But Senate Republicans could potentially place the measure back on course to appear on the November ballot.
The new Owensboro Convention Center opens for business Wednesday as the Ag Expo begins. The city also has grand opening festivities slated for this weekend.
Work began on the 170,000 square foot, $40-million dollar facility in March 2012. Owensboro Mayor Ron Payne says the finished product is impressive.
“You go in and the lobby is 60 feet high and you have a lot of lot of unique artwork in there and two huge ballrooms up on the third floor. Off those ballrooms to the north and you have a balcony overlooking the Ohio River,” said Payne.
Payne says despite the facility’s size, it will be able to play host to events large and small.
“The exhibit hall can actually be separated into three separate exhibit halls if you want to do it," said Payne. "Or you can take the panels and open up the entire thing. So, lots of versatility which gives you a lot of options.”
The Ohio River bridges project is ahead of schedule and under budget according to an updated financial report.
The Courier-Journal reports the project will cost about $240 million less than previous projections, thanks to efficiencies in design and construction. The savings bring the total cost to about $2.34 billion.
Most of the joint Kentucky-Indiana project could be complete by the end of 2016, months ahead of schedule.
Kentucky is in charge of building a new bridge for northbound Interstate 65 traffic; a renovated and reconfigured John F. Kennedy Memorial Bridge for southbound traffic; and improved downtown interchanges in Louisville and Jeffersonville, Ind.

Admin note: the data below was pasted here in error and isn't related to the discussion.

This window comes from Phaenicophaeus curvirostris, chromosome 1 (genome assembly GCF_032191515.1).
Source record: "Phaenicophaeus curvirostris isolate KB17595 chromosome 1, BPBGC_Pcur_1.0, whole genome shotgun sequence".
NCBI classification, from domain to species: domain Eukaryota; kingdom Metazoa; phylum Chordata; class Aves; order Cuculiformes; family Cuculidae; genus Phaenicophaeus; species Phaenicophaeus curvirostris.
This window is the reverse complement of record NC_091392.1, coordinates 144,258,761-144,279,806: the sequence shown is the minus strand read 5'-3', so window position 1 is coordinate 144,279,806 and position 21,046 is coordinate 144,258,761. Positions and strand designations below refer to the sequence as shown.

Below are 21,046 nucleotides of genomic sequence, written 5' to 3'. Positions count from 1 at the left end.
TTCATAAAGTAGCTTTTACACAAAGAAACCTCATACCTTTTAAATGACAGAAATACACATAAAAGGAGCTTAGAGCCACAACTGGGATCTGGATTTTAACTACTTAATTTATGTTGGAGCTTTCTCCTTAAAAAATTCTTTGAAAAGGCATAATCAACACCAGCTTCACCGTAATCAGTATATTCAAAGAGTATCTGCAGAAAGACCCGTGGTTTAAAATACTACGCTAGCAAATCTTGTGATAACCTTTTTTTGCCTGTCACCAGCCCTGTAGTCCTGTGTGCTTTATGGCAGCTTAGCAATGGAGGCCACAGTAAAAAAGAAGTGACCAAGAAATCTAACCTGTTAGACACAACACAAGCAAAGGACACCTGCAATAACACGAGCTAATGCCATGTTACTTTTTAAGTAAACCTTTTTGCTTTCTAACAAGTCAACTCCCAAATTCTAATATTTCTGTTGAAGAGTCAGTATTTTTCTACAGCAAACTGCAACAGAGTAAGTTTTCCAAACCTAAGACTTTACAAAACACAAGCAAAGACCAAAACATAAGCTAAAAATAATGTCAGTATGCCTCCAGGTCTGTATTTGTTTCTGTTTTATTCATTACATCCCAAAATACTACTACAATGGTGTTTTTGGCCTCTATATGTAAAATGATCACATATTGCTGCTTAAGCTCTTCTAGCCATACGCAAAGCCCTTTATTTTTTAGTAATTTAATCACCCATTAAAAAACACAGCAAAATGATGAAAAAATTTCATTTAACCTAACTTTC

Indiana is in charge of building a new bridge and approaches to connect the Gene Snyder Freeway in Kentucky with the Lee Hamilton Highway in Indiana.
The Kentucky general assembly is about a third of the way through the 2014 session. As is the case in most Kentucky legislative sessions, a great deal of the voting comes in the later weeks and days. For instance, no votes occurred in either house Friday and both the House and Senate were in session for less than an hour. Senate Majority Floor Leader Damon Thayer says his chamber tends to move at a slower pace.
“If you go back and look at the formation of our country, I believe it was Ben Franklin who said that the House is like legislation that comes out as hot as coffee and the Senate is the saucer on which it cools. So, we are contemplative and more deliberative in our approach than the House of Representatives,” said Thayer.
The pace of the legislative session is pretty typical for the first third of the session. Franklin County Senator Julian Carrol says the majority party sets the agenda when it comes to bill consideration.
“In terms of their leadership, they want to make certain they don’t want to put them into a spot of having to vote on a bill that be of some harm to then in their effort for re-election, but we’ve moved too slow. We’ve got an enormous amount of work to do and certainly the pace should have been much better,” said Carrol.
The National Weather Service is forecasting up to 4 inches of accumulation on Saturday for a portion of the state.
The weather service says up a system is expected to hit the state early Saturday and could bring up to 4 inches of snow in central and eastern Kentucky. Northern Kentucky is expected to see up to three inches of accumulation and south-central parts of the state could see up to an inch of snow.
It comes on the heels of another system that dropped 3-5 inches of snow over a large section of the state earlier in the week.
The weather service is also warning of high winds and frigid temperatures. Wind chill readings could have some areas seeing subzero temperatures.